The Michinoku Coastal Trail, located in the Tohoku Region's northern Honshu area, connects the Pacific Coast between Hachinohe City in Aomori Prefecture and Soma City in Fukushima Prefecture.
Opened in 2019, it is the longest trail in Japan, with a total length of over 1,000 kilometers. Maintenance of the trail originally began as a reconstruction project for the severely damaged Tohoku coastal area after the Great East Japan Earthquake of March 11, 2011.
Here, we will introduce the Michinoku Coastal Trail and explain everything you need to know for your visit.
Photo courtesy of: NPO Michinoku Trail Club

The Michinoku Coastal Trail: Overview

Photo courtesy of: NPO Michinoku Trail Club

At a total length of 1,025 kilometers, the Michinoku Coastal Trail spans 28 cities, towns, and villages through four prefectures of the Tohoku Region along the Pacific Coast.
The route begins in Kabushima, Hachinohe City, Aomori Prefecture in the north, and Matsukawaura, Soma City, Fukushima Prefecture in the south.
The main attraction of this lengthy trail is undoubtedly the breathtaking views overlooking the Pacific Ocean. Gaze out at the scenery from a distance, or walk along the beach and feel the sea breeze.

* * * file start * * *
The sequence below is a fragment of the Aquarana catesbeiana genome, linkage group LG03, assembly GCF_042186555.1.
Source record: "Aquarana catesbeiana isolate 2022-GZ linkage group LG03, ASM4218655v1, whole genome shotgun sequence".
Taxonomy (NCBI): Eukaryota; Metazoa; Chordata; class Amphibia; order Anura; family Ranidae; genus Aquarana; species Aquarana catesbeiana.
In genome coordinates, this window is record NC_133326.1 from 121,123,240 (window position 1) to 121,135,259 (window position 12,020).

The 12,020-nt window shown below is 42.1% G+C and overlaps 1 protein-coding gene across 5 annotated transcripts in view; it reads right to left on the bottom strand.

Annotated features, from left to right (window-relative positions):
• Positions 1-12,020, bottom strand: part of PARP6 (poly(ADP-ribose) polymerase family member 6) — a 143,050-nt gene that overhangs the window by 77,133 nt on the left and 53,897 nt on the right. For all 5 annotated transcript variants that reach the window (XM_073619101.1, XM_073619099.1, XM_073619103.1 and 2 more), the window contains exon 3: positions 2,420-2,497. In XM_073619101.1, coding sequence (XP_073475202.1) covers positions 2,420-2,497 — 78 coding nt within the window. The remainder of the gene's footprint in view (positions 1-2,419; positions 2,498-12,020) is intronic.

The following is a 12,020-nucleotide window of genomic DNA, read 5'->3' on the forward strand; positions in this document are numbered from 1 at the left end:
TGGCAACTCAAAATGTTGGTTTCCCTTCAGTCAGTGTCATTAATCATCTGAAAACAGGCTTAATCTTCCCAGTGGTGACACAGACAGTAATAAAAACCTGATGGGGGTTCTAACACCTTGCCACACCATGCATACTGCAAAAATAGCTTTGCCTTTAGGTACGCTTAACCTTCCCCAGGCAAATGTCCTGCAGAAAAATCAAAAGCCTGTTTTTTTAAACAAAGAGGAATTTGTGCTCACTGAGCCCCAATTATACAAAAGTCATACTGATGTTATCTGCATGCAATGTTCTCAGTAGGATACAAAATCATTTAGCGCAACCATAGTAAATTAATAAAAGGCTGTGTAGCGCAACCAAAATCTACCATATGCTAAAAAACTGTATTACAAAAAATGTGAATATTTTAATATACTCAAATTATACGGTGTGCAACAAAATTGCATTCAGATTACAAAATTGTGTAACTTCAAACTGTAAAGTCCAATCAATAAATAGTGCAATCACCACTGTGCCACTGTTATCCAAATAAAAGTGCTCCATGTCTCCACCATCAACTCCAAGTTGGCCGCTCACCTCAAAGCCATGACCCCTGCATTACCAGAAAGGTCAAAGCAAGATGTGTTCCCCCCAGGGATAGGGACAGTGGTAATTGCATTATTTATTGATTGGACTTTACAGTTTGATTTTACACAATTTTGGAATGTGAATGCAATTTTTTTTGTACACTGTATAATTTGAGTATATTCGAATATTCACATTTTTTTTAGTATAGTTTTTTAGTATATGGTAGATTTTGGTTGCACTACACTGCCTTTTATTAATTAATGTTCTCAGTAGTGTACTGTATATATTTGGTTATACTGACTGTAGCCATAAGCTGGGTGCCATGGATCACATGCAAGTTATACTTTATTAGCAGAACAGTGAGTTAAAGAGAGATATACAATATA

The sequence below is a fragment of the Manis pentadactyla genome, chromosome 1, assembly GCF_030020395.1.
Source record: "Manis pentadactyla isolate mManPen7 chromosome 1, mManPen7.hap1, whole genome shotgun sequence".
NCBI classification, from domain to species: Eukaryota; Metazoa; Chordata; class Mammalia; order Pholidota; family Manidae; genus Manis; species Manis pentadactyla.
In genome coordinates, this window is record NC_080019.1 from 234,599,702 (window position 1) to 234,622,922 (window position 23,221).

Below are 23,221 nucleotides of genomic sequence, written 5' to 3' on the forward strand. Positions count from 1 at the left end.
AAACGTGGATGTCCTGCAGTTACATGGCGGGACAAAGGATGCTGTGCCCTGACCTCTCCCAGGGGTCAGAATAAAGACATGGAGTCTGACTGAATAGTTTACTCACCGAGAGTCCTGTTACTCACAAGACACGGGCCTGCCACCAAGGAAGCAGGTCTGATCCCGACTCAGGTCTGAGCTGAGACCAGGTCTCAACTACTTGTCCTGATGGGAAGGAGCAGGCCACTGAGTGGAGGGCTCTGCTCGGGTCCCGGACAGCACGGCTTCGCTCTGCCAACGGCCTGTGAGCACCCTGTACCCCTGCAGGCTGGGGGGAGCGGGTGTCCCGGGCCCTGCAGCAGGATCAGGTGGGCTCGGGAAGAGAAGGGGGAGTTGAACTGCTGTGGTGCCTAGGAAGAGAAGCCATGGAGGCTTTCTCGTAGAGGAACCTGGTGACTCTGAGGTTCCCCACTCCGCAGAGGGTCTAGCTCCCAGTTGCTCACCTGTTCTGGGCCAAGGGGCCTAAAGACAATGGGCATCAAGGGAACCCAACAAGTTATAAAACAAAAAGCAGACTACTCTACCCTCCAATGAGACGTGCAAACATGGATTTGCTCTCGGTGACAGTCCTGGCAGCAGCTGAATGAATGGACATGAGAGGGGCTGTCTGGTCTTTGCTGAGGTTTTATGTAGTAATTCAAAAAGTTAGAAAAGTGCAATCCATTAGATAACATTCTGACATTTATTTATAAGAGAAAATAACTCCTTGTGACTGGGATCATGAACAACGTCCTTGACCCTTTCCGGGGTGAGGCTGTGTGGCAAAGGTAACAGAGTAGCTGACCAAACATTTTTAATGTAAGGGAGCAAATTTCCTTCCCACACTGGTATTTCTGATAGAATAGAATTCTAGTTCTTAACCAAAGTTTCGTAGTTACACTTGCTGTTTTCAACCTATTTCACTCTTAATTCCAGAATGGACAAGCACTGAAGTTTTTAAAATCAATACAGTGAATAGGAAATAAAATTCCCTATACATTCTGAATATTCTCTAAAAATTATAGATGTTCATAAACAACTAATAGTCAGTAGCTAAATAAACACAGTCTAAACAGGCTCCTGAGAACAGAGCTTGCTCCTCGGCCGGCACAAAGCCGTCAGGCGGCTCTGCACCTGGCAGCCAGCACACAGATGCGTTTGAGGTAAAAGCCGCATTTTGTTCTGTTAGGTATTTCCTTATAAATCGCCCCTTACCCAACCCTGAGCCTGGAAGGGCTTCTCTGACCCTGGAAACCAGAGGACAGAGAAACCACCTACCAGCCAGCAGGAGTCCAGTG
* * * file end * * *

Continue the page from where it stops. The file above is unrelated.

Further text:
From lush, natural forests to idyllic villages inhabited by locals, these trails will take you through various landscapes and terrains, offering the potential for new discoveries along each step of the journey.

Book Online ▶ Michinoku Coastal Trail Hike With a Fisherman's Hotpot Lunch

Visit areas affected by the Great East Japan Earthquake and experience the beauty and power of nature

Photo courtesy of: NPO Michinoku Trail Club

The Michinoku Coastal Trail began as a reconstruction project after the Great East Japan Earthquake on March 11, 2011.
The damage inflicted by the tsunami along the Pacific Coast of Tohoku had a great impact not only on people's lives and property but also on the natural environment.
In response, the Green Reconstruction Project was launched to promote the reconstruction of the natural environment.
The Michinoku Coastal Trail was spurred by an idea by Mr. Noriyoshi Kato, an advocate for an improved relationship between humans and nature by taking nature walks.
Through workshops for local residents to participate in regional reconstruction efforts, he established these routes by incorporating local information.

Photo courtesy of: NPO Michinoku Trail Club

From this, the Michinoku Coastal Trail developed into a trail that offered not only beautiful scenery but a closer look into areas that still retained traces of the damage left behind by the tsunami and earthquakes.
Visits to these earthquake remains and memorial parks offer a place where people can honor victims of the disaster, as well as continue to raise awareness of disaster prevent…

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